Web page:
So now he is embarking on another crusade, one that is quite familiar to him - global warming.

And the most preposterous idea yet - get the UN involved in fighting climate change!

The UN couldn't fight its way out of a brown paper (no, change that to plastic) bag.  It is the most inefficient of organizations, funded from a distance and because of that able to spend itself silly bolstering up the economies of countries like D R Congo while raping their children and being chauffeured from one meeting to another in air-conditioned buses.

Back to Tony Blair.  No doubt he's looking to join the UN gravy train; the funding would help to pay his mortgage while tilting at windmills in the modern age would be seen to be a lot more politically correct than in Don Quixote's time.

Legacy, must find that legacy. . . .

Friday, March 14, 2008

Unicef Tap Project

No need for me to comment other than to point out that this project means far more to the poorest billion people than all the politicians' rhetoric about combatting climate change.


So, they've opened Heathrow Terminal 5.  Do I care?  Not a bit.


1.  I make every effort not to fly British Airways, it may self-style as The World's Favourite Airline, but it's not my favorite airline.

2.  BAA is another word for captive audience shopping malls.

3.  They want to fingerprint all passengers.

4.  Bigger is not better when flying.

5.  Heathrow still doesn't, and may never, have an integrated transport solution that satisfies passengers' needs.

I am sure there are plenty more reasons which would emerge after a visit, but I don't intend to rush down there to find out!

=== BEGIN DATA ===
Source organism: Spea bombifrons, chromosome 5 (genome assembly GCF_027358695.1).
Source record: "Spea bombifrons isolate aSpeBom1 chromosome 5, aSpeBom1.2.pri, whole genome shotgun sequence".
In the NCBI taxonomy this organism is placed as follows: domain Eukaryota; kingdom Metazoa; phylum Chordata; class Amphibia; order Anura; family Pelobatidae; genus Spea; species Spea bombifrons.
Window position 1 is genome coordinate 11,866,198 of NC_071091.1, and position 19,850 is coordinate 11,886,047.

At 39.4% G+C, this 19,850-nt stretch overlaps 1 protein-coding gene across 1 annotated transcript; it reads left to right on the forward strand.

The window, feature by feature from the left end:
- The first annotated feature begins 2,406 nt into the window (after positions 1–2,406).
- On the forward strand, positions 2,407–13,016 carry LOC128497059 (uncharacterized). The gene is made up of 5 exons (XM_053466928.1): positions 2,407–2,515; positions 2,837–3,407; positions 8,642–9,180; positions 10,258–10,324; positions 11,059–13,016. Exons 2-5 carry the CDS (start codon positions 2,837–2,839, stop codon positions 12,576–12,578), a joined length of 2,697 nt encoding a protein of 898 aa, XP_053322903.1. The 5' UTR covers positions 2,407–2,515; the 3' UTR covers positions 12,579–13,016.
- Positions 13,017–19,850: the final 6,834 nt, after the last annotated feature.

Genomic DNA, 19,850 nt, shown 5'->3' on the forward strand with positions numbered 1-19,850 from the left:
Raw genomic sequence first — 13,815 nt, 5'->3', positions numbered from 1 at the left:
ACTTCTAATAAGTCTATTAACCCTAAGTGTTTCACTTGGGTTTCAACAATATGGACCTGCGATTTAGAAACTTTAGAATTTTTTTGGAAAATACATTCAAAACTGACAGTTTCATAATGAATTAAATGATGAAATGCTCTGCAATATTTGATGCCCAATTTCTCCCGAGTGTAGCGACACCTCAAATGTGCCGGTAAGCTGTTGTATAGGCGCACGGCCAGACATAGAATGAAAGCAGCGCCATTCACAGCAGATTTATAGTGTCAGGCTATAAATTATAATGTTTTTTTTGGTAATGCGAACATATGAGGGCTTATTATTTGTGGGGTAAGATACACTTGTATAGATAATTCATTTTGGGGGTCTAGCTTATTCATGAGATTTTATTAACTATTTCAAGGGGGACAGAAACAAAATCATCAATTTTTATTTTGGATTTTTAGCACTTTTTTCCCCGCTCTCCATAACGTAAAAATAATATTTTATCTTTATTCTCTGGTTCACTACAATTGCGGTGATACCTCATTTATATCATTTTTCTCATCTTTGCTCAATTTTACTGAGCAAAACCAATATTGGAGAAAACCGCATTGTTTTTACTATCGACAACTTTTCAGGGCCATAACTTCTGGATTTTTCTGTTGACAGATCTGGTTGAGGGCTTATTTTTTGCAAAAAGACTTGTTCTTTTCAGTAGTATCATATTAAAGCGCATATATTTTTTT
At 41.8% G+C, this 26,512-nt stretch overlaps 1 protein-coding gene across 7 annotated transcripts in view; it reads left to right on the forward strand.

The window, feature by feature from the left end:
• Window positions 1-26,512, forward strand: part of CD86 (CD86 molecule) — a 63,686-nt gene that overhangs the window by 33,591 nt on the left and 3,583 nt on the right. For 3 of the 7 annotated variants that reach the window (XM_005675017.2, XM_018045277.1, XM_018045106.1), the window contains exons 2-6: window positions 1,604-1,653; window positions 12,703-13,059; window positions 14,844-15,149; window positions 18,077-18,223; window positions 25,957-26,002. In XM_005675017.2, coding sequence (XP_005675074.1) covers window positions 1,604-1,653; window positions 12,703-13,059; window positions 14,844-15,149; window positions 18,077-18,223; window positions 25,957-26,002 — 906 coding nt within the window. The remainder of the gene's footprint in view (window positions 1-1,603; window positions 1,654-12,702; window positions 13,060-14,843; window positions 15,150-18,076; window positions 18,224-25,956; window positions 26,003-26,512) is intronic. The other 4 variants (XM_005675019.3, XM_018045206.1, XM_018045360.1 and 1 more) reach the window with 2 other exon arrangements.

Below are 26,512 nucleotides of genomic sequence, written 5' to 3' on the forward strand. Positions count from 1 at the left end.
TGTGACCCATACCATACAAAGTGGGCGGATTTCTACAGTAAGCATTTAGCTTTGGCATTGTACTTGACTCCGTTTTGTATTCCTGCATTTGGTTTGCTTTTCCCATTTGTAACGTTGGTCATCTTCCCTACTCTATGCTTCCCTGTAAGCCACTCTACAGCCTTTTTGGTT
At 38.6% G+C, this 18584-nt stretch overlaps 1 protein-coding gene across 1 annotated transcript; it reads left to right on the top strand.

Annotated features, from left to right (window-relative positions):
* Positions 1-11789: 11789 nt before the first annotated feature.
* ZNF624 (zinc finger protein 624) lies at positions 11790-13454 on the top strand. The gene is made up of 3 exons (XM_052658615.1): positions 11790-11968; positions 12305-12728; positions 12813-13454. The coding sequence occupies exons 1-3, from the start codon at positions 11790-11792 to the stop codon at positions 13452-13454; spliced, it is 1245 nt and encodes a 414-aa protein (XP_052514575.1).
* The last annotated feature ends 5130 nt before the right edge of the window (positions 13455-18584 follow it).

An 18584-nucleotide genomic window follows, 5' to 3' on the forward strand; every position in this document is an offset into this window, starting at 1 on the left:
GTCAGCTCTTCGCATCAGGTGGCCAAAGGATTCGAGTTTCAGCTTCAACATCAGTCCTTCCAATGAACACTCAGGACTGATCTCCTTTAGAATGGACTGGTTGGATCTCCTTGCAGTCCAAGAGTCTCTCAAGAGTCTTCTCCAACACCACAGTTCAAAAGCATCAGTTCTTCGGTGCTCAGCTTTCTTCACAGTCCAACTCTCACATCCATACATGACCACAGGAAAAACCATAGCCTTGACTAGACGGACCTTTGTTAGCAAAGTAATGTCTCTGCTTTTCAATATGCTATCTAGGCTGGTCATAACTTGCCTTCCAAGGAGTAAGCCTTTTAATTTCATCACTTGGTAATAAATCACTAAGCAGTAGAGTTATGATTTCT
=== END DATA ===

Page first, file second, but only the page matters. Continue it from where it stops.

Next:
Thursday, March 13, 2008

Legal Entry into the UK

No wonder there are so many people trying to enter the UK illegally.  The legal route for many people is tortuous, long-winded and expensive, even when the reason for visiting is business related and involves a company listed on the London Stock Exchange.

Here in Western Africa I have come across such an example.  In the interest of personal security I am going to mask a few of the details but believe me this is a true story.

An African national who lives in the US with his family, and therefore has a Green Card, is currently working in Africa.  On his way back home later this month we planned for him to stop off in London for business meetings at Head Office.  He needs a visa to visit the UK which we thought would not be a problem.  However, the first step would be to apply for the visa at the UK Embassy in another African country.  If approved he might be required to travel there for an interview.  The application then goes to another UK Embassy in East Africa where processing could take between 4 and 5 weeks.  Given that he is a citizen of yet another African country (that's four if you're counting) this is getting seriously complicated.

I often complain - to myself - about the cost of visas to visit and work in Africa but to be honest the situation is far worse for Africans wishing to visit Europe or North America.  I have heard of another example where the Canadian Embassy has held a passport for 5 months with no end in sight.

For all the talk by the politicians about helping Africa, doling out billions of dollars in aid that seems to disappear or is linked to sales of expensive infrastructure that plunges economies into debt, the opportunity for Africans to visit and benefit from what so-called developed countries have to offer has been abandoned.

And the most ironic aspect of my story is that the person involved received part of his higher education as an engineer at a British polytechnic.

Monday, March 10, 2008


This stands for South by Southwest Midlands.  The website is  What's it all about?

Well, six representatives from Birmingham/West Midlands are representing the region at the SXSWi (the i stands for interactive), a geekfest in Austin, Texas.

I've been following the six as they explore various forums, meetings, presentations, get-togethers, parties and so on, via an aggregating site that is almost up to the minute in its immediacy.